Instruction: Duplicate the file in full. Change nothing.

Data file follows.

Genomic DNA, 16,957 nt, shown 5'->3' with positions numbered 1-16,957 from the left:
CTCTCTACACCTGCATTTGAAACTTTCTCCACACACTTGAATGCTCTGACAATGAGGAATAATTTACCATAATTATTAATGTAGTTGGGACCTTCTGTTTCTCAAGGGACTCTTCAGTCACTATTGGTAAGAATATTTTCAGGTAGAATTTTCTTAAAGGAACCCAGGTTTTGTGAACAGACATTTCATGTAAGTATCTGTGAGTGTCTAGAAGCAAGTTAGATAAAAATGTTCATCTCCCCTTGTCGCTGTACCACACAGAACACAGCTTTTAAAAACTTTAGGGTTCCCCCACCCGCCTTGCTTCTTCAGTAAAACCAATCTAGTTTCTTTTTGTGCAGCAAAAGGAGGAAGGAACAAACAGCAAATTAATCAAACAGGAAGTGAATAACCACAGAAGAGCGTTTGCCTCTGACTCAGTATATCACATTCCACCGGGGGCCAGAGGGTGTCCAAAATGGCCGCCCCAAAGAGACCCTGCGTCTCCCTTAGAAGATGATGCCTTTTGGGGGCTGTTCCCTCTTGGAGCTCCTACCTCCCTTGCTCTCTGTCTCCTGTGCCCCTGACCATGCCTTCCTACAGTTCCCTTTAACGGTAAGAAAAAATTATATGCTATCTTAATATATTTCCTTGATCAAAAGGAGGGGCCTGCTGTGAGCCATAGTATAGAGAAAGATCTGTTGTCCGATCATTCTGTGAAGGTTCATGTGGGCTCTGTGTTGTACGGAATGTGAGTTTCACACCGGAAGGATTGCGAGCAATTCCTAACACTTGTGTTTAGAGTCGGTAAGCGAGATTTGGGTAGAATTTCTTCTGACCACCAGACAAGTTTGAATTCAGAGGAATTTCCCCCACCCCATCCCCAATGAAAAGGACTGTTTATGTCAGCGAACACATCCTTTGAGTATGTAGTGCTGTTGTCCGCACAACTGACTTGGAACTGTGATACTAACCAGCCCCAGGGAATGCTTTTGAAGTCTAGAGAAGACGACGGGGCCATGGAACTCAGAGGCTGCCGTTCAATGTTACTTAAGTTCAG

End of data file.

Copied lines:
Genomic DNA, 16,957 nt, shown 5'->3' with positions numbered 1-16,957 from the left:
CTCTCTACACCTGCATTTGAAACTTTCTCCACACACTTGAATGCTCTGACAATGAGGAATAATTTACCATAATTATTAATGTAGTTGGGACCTTCTGTTTCTCAAGGGACTCTTCAGTCACTATTGGTAAGAATATTTTCAGGTAGAATTTTCTTAAAGGAACCCAGGTTTTGTGAACAGACATTTCATGTAAGTATCTGTGAGTGTCTAGAAGCAAGTTAGATAAAAATGTTCATCTCCCCTTGTCGCTGTACCACACAGAACACAGCTTTTAAAAACTTTAGGGTTCCCCCACCCGCCTTGCTTCTTCAGTAAAACCAATCTAGTTTCTTTTTGTGCAGCAAAAGGAGGAAGGAACAAACAGCAAATTAATCAAACAGGAAGTGAATAACCACAGAAGAGCGTTTGCCTCTGACTCAGTATATCACATTCCACCGGGGGCCAGAGGGTGTCCAAAATGGCCGCCCCAAAGAGACCCTGCGTCTCCCTTAGAAGATGATGCCTTTTGGGGGCTGTTCCCTCTTGGAGCTCCTACCTCCCTTGCTCTCTGTCTCCTGTGCCCCTGACCATGCCTTCCTACAGTTCCCTTTAACGGTAAGAAAAAATTATATGCTATCTTAATATATTTCCTTGATCAAAAGGAGGGGCCTGCTGTGAGCCATAGTATAGAGAAAGATCTGTTGTCCGATCATTCTGTGAAGGTTCATGTGGGCTCTGTGTTGTACGGAATGTGAGTTTCACACCGGAAGGATTGCGAGCAATTCCTAACACTTGTGTTTAGAGTCGGTAAGCGAGATTTGGGTAGAATTTCTTCTGACCACCAGACAAGTTTGAATTCAGAGGAATTTCCCCCACCCCATCCCCAATGAAAAGGACTGTTTATGTCAGCGAACACATCCTTTGAGTATGTAGTGCTGTTGTCCGCACAACTGACTTGGAACTGTGATACTAACCAGCCCCAGGGAATGCTTTTGAAGTCTAGAGAAGACGACGGGGCCATGGAACTCAGAGGCTGCCGTTCAATGTTACTTAAGTTCAG